I’ve been thinking a bit about my video game collection, and how it really isn’t feasible to play all of them. But at the same time, there‘s something to be said for the simple act of collecting, of building up a library. And that got me thinking: maybe the reason I feel so weird about my video game collection is that, unlike my book collection, it’s largely virtual.

There’s something to be said for wandering through a room where every wall is lined with books. The image of a private library is one that still holds a lot of cachet in our culture. At some point, a library becomes less about the individual books and more about the collection. A book collection is something to be proud of. To put on display. To overwhelm others with your learnedness.

It’s harder to do that with a virtual collection. Sure, I can tell people I have over 400 games attached to my Steam account, along with the over 60(!) in my GOG library, but I can’t exactly take someone on a tour through all of those titles like I can my books, or even my console and physical-media PC games.

So that feeling of tangible investment is missing. I’ve started brainstorming ways I could address that, and one of the ideas I came up with is putting together a “display collection,” where I could take empty DVD or CD jewel cases, print out “box art” for the various titles, and then put them all on a shelf. It would look pretty neat, no? But then I realized that spending that much money on empty plastic and printed paper would be silly. Maybe if I burned backups of the game files to a DVD? No, that would also be a waste of resources when I can just download everything on demand. Besides, there’s no way I have that much shelf space.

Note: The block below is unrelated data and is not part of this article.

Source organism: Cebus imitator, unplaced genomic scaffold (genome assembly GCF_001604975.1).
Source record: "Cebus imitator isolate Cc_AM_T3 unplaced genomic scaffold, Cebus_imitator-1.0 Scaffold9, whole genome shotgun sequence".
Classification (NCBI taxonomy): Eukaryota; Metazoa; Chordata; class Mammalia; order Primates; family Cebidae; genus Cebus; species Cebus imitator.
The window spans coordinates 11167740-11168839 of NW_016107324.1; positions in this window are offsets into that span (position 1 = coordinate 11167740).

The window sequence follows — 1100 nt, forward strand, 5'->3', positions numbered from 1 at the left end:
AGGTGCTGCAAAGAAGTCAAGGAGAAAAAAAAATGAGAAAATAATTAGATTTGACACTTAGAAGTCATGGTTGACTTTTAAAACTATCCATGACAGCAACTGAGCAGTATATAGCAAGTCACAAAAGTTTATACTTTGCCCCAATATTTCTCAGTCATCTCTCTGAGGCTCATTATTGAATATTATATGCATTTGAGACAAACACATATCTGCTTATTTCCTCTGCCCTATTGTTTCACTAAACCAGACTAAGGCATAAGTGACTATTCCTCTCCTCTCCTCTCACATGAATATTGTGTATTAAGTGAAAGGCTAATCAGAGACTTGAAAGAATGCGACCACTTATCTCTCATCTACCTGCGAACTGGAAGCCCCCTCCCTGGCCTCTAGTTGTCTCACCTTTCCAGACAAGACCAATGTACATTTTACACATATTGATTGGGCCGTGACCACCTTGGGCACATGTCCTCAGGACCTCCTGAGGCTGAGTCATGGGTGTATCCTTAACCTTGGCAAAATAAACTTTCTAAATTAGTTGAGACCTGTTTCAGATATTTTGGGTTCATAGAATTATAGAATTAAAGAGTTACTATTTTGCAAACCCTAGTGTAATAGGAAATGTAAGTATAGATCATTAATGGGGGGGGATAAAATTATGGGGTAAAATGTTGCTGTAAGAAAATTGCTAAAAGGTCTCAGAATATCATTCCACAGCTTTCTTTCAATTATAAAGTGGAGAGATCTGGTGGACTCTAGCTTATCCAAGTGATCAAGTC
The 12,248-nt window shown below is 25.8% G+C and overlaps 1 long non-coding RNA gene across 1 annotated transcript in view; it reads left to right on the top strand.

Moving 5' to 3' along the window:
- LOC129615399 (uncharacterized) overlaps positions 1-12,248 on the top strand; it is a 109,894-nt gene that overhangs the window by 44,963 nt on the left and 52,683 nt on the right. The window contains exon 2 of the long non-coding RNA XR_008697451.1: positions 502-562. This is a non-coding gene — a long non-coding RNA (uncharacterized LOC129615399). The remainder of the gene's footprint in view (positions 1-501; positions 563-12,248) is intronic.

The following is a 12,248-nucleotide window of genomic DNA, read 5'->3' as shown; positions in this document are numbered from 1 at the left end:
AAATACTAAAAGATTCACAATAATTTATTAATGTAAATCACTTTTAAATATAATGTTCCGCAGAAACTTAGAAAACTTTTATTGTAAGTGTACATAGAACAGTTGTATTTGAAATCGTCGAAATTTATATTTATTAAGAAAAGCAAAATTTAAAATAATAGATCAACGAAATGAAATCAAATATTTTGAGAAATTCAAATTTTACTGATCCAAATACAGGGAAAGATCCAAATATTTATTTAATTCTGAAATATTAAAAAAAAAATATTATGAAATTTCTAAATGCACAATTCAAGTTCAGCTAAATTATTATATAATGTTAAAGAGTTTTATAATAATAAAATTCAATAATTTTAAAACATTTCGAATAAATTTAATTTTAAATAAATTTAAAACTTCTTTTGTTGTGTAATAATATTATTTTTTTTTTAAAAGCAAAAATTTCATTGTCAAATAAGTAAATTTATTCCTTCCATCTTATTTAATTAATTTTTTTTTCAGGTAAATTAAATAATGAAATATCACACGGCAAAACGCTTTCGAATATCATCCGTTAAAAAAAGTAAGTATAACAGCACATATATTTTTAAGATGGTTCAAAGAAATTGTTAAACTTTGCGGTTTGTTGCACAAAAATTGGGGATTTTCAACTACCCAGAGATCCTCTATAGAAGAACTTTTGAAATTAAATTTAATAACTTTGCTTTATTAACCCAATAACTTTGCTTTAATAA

I did find a neat little utility, however, called SteamHeaderDownlader, which can generate a collage of all your Steam games. So now at least I have a giant, chaotic collage on my computer desktop of all the Steam games I own.

But I guess the real epiphany I had is that there’s something to the act of collecting in and of itself that can be enjoyable. Of having things for the sake of the aggregate whole, rather than individually. Collecting can have its own merits; in fact, I’d miss a lot of my things if all I had was what was “necessary.” The cruft we accumulate is what can make life interesting.